When Jesus spotted him, He could have dismissed him, and made an appointment to see him later; in some cases this will do, but with Jesus, being available was such a priority that He stopped whatever agenda He may have had and attended to Zaccheus by inviting Himself to his house.
Jesus didn’t wait until Zaccheus fixed himself or his house up before He would deal with him. Aren’t you glad Jesus didn’t wait until you ‘got yourself together’ before He dealt with you? Jesus embraces us where we are and as you, filthy rags and all.
When we became saved, we become grafted into the vine. Jesus said, ‘Abide in me, and I in you. As a branch cannot bear fruit of itself, except it abide in the vine, no more can ye, except ye abide in me. I am the vine, ye are the branches: He that abusers in me and I in him, the same bringers forth much fruit: for without me ye can do nothing. (John 14:4-5) Abiding in Him is the only way to receive the resources we need to serve others in the way they need to be served. We must, as the psalmist said, ‘follow hard’ after Him. (Psalm 63:8)
As the Lord’s servants, He calls us to abandon our own selfish desires. The ‘do you’ and ‘me, myself and I’ mindset must take a backseat. A verse from an old song we used to sing says:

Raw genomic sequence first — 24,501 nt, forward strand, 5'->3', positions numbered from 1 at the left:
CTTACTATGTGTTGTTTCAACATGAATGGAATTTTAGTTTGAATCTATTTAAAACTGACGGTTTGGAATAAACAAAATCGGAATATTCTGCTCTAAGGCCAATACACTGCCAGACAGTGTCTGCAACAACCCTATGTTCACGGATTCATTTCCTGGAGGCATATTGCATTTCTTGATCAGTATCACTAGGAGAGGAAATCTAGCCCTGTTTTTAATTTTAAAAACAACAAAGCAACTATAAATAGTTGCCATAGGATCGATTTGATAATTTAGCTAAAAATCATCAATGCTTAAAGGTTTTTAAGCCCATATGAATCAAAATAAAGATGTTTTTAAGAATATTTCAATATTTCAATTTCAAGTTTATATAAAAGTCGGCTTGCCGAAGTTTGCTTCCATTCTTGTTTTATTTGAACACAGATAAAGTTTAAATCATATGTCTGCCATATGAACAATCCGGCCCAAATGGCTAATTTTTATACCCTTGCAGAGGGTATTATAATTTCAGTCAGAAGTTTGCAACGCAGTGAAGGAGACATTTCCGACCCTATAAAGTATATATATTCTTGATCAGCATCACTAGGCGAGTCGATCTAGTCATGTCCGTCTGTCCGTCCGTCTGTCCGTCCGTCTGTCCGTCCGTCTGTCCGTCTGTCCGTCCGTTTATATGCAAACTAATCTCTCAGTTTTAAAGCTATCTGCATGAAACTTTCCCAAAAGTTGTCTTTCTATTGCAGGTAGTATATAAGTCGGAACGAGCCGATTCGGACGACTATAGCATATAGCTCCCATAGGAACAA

So send I you, to leave your life’s ambition
To die to dear desire, self-will resign
To labor long, and love where men revile you
So send I you, to lose your life in mine
Did you read that? Leave your life’s ambition? To die to my own desire? Really? This is the life of a true servant. It’s no longer about my needs; it’s about fulfilling the needs of the God I serve.
The Servant and Religion
The servant of God must guard against religion. Religion is the most powerful narcotic there is. Through it we go about doing and going and being, all the while believing we are meriting some big pat on the back and a hearty ‘Well done’ from the Lord. We feel that the more we do, the more God approves. Too many times we go, and do and become, to make ourselves feel better. That is bondage. A familiar acrostic goes like this: